Before and After: A Plain Old IKEA KALLAX Shelf Gets a Glam Redo for $200
IKEA is full of wallet-friendly buys that are perfect for organizing your space, but sometimes the most practical options aren’t always in line with your style. Thankfully, many of IKEA’s most loved shelves — like the ubiquitous KALLAX cube shelves — are endlessly hackable.
Starr Simpson (@ohanahouseco) and her husband David had bought their KALLAX cube shelving, shown above, to organize their shared office space. It didn’t really fit their vision for the space, but Starr didn’t want to buy anything new. “So instead, we decided to upcycle our old bookshelf to make it into something more sophisticated that offers some hidden storage,” she says.
Starr and David worked over three non-consecutive days to bring the transformation to life. They started by building doors for the piece using plywood, which they accented with half-round molding to create raised panel doors.
After they finished the doors, they got to work painting both the doors and the rest of the shelf, choosing a dark gray-green (Sherwin-Williams’s Pewter Green) for a luxe feel. Once the paint was dry, they attached the doors to the piece with gold hinges and installed dramatic oversized gold pulls on the doors. “If you want your furniture to not look DIY you want to make sure your measurements are as precise as possible and make sure your hardware fits the scale of the furniture,” Starr says. Since their doors were large, they picked equally large pulls to help everything look cohesive.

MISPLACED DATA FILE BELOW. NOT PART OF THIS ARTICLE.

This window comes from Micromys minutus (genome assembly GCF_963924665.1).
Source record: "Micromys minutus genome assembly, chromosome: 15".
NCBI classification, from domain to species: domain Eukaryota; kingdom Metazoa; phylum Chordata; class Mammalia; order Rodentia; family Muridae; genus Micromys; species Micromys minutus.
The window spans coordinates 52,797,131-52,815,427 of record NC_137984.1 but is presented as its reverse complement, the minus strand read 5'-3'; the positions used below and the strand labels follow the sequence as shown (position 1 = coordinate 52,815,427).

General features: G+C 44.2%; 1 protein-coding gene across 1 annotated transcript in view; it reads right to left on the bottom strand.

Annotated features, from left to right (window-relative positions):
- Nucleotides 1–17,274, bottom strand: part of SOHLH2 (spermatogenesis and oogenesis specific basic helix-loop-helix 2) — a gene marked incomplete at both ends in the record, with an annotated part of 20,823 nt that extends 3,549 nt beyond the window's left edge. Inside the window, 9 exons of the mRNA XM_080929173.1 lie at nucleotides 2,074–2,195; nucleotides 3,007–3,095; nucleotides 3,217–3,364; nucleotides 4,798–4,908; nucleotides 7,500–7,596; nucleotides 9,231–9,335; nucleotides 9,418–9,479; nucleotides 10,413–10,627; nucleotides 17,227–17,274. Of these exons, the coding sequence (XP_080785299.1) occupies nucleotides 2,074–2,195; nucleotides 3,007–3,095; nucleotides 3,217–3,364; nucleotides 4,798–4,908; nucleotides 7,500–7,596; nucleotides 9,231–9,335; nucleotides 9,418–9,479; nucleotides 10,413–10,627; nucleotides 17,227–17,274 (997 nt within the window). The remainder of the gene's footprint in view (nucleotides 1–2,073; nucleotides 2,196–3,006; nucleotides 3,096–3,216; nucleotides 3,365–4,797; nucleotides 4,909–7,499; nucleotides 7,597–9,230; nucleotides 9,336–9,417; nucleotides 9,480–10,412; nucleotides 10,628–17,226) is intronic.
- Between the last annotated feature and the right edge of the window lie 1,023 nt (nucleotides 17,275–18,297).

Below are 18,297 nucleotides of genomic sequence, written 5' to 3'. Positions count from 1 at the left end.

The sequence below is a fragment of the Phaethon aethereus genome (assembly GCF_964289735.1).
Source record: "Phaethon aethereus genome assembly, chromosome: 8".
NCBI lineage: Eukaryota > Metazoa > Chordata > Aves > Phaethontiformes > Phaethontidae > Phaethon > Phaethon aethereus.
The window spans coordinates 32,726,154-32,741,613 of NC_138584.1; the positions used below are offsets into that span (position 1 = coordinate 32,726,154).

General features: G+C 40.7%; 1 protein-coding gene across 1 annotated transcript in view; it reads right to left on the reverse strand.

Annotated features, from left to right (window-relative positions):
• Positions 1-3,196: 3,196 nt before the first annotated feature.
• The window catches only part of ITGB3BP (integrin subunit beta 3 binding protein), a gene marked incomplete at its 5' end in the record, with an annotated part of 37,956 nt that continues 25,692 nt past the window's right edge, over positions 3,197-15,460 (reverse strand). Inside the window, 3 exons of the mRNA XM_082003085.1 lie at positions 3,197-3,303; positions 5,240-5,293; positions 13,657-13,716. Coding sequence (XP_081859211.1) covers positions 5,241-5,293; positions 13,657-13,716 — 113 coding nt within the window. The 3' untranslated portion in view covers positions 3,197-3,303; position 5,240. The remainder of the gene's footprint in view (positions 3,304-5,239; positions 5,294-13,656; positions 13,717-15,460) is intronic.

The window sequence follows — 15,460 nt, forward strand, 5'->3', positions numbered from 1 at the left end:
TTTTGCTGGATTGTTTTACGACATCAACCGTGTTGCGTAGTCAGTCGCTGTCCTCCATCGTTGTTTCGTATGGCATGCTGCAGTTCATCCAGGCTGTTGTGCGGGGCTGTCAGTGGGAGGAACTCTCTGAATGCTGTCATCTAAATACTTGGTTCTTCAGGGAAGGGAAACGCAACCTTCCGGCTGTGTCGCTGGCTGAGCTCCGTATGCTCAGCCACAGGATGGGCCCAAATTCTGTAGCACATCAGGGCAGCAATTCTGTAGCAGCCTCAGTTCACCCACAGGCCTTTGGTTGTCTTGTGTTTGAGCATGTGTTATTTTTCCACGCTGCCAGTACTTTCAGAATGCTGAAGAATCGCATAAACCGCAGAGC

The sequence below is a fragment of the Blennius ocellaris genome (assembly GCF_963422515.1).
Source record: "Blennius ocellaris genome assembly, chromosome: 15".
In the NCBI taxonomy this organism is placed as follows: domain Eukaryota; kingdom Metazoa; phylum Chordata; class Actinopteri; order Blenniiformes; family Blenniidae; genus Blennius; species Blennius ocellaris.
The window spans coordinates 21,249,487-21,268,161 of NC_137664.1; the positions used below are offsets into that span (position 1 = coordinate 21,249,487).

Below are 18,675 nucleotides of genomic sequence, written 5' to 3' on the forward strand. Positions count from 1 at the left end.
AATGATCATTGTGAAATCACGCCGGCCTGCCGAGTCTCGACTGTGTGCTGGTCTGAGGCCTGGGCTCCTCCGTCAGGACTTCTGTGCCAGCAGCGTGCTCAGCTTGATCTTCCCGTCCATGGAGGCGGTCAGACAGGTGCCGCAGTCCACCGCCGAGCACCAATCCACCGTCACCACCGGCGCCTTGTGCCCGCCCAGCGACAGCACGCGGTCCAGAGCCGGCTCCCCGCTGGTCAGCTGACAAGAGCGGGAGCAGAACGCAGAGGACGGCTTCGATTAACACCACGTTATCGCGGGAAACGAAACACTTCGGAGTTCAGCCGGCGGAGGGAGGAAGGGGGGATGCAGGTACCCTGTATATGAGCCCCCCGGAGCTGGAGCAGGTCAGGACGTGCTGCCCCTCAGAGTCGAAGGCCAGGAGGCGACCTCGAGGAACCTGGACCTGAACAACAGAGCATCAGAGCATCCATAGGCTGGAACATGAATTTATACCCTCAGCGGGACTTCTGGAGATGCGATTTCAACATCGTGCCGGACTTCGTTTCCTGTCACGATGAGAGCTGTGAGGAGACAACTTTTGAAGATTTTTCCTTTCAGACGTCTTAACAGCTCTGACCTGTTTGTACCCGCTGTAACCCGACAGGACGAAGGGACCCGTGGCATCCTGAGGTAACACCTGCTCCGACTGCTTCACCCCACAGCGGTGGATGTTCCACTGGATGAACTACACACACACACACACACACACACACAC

New bun feet on the bottom of the shelf give it some elevation, and help it look like a high-end piece.
With this project, Starr and David were able to save their old IKEA piece from heading to the dump and create a piece that matches their style.
“It turned out even better than I imagined and doesn’t look DIY at all, in my opinion,” Starr says. “In comparison, I saw a credenza with similarities that is priced around $1300, so I am more than amazed that we were able to achieve a similar look for a fraction of the cost.”
Inspired? Submit your own project here.